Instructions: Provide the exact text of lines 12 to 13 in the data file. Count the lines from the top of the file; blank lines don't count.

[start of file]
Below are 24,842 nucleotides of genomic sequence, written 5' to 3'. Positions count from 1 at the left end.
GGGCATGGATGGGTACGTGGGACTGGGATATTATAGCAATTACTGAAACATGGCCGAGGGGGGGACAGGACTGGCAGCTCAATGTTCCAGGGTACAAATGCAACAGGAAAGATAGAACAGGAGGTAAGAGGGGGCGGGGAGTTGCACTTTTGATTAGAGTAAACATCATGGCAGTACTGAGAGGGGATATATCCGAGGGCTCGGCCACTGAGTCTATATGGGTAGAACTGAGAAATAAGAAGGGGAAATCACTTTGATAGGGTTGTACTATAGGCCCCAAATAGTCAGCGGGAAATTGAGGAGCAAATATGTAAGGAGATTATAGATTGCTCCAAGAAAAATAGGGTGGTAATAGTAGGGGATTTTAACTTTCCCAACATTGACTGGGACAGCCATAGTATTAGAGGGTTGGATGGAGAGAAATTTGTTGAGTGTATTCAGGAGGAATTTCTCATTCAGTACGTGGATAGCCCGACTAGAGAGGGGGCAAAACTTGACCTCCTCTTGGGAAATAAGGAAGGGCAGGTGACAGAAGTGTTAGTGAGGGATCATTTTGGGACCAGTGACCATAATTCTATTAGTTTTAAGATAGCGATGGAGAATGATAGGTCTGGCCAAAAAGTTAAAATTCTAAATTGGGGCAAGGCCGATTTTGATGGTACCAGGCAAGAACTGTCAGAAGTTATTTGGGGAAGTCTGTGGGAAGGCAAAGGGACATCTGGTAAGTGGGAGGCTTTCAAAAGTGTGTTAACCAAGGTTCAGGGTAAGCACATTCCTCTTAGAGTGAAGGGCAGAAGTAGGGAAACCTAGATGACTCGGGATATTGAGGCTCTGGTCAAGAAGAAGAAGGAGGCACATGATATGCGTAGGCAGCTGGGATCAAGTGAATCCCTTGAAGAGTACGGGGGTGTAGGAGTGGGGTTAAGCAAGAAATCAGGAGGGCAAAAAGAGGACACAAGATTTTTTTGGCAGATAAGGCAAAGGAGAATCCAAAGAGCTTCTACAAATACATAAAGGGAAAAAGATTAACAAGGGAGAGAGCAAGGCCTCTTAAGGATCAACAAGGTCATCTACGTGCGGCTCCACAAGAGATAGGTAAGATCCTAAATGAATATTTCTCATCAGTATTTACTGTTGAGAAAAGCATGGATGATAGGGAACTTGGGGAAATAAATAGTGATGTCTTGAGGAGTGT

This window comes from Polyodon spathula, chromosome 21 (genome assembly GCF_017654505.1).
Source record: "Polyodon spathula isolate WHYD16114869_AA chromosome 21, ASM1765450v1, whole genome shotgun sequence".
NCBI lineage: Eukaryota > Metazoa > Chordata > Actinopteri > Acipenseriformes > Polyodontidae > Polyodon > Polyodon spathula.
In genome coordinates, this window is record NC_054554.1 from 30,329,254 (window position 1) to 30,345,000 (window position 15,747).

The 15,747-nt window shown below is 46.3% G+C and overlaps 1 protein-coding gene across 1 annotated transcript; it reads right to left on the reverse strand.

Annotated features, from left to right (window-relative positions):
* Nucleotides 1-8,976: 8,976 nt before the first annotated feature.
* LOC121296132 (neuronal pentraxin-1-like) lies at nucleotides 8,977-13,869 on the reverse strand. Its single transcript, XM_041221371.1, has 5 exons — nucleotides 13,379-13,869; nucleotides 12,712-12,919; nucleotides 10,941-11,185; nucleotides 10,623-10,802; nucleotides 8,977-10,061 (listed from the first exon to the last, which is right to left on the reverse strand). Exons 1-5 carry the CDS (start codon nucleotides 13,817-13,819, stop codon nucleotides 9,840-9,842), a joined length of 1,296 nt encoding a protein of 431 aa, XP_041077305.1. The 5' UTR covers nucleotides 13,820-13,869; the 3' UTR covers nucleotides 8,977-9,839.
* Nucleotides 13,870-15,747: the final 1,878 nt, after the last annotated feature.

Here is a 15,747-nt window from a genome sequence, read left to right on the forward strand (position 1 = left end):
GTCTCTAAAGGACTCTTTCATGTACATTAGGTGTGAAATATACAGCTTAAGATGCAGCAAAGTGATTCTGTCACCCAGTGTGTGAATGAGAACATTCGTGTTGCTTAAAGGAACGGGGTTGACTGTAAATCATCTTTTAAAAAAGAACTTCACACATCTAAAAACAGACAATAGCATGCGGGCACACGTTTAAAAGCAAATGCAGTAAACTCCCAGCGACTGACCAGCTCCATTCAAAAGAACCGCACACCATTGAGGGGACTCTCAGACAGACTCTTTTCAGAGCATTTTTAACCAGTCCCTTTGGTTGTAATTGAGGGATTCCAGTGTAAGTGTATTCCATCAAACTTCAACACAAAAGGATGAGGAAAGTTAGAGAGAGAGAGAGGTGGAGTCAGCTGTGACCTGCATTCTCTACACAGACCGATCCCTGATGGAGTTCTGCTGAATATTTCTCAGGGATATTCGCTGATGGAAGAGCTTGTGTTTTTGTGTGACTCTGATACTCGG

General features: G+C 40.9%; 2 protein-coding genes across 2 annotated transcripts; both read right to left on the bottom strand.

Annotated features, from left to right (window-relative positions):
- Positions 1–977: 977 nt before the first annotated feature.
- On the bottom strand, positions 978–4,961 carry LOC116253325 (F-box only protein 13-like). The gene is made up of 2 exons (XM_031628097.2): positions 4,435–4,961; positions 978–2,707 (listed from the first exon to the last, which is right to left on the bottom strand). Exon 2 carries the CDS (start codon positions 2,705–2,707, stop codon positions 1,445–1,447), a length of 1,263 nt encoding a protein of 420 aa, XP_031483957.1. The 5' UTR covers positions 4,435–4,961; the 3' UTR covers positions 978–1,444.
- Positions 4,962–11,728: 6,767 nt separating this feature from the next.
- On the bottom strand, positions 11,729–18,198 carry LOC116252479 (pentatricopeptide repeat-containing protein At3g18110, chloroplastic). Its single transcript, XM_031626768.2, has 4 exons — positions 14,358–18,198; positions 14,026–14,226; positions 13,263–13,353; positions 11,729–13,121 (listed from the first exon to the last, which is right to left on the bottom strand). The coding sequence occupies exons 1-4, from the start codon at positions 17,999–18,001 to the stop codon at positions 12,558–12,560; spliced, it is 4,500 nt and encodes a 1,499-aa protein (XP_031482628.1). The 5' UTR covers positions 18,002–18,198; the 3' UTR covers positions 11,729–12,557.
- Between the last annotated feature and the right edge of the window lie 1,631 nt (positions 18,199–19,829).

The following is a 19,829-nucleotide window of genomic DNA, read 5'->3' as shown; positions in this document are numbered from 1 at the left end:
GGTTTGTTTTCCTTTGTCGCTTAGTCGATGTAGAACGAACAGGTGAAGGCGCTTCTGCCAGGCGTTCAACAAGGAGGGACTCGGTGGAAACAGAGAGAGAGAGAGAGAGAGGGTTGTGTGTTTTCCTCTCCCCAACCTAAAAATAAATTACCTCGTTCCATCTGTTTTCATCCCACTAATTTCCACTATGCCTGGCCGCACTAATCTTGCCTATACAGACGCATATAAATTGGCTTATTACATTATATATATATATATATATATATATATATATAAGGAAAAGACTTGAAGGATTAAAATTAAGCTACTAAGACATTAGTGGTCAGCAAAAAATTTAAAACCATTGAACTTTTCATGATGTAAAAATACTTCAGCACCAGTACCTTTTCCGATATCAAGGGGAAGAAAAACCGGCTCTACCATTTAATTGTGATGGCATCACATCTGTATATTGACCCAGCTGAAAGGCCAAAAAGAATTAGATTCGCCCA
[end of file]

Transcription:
Here is a 15,747-nt window from a genome sequence, read left to right on the forward strand (position 1 = left end):
GTCTCTAAAGGACTCTTTCATGTACATTAGGTGTGAAATATACAGCTTAAGATGCAGCAAAGTGATTCTGTCACCCAGTGTGTGAATGAGAACATTCGTGTTGCTTAAAGGAACGGGGTTGACTGTAAATCATCTTTTAAAAAAGAACTTCACACATCTAAAAACAGACAATAGCATGCGGGCACACGTTTAAAAGCAAATGCAGTAAACTCCCAGCGACTGACCAGCTCCATTCAAAAGAACCGCACACCATTGAGGGGACTCTCAGACAGACTCTTTTCAGAGCATTTTTAACCAGTCCCTTTGGTTGTAATTGAGGGATTCCAGTGTAAGTGTATTCCATCAAACTTCAACACAAAAGGATGAGGAAAGTTAGAGAGAGAGAGAGGTGGAGTCAGCTGTGACCTGCATTCTCTACACAGACCGATCCCTGATGGAGTTCTGCTGAATATTTCTCAGGGATATTCGCTGATGGAAGAGCTTGTGTTTTTGTGTGACTCTGATACTCGG